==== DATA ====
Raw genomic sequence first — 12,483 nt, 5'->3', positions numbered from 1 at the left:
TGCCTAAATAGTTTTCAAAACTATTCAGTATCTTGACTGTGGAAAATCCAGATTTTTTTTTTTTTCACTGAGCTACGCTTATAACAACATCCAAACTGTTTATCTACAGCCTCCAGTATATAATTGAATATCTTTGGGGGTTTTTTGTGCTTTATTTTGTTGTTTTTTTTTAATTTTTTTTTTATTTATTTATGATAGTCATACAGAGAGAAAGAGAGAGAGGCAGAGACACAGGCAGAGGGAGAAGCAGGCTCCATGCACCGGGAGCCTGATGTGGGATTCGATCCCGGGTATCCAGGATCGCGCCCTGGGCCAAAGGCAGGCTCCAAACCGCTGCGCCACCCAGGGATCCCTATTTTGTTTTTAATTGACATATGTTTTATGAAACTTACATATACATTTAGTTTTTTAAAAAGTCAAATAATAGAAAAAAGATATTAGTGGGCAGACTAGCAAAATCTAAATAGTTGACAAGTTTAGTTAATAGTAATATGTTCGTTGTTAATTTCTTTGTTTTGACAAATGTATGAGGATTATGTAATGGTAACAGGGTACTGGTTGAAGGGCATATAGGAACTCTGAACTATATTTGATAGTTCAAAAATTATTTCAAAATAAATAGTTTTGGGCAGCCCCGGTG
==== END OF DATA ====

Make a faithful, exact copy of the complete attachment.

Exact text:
Raw genomic sequence first — 12,483 nt, 5'->3', positions numbered from 1 at the left:
TGCCTAAATAGTTTTCAAAACTATTCAGTATCTTGACTGTGGAAAATCCAGATTTTTTTTTTTTTCACTGAGCTACGCTTATAACAACATCCAAACTGTTTATCTACAGCCTCCAGTATATAATTGAATATCTTTGGGGGTTTTTTGTGCTTTATTTTGTTGTTTTTTTTTAATTTTTTTTTTATTTATTTATGATAGTCATACAGAGAGAAAGAGAGAGAGGCAGAGACACAGGCAGAGGGAGAAGCAGGCTCCATGCACCGGGAGCCTGATGTGGGATTCGATCCCGGGTATCCAGGATCGCGCCCTGGGCCAAAGGCAGGCTCCAAACCGCTGCGCCACCCAGGGATCCCTATTTTGTTTTTAATTGACATATGTTTTATGAAACTTACATATACATTTAGTTTTTTAAAAAGTCAAATAATAGAAAAAAGATATTAGTGGGCAGACTAGCAAAATCTAAATAGTTGACAAGTTTAGTTAATAGTAATATGTTCGTTGTTAATTTCTTTGTTTTGACAAATGTATGAGGATTATGTAATGGTAACAGGGTACTGGTTGAAGGGCATATAGGAACTCTGAACTATATTTGATAGTTCAAAAATTATTTCAAAATAAATAGTTTTGGGCAGCCCCGGTG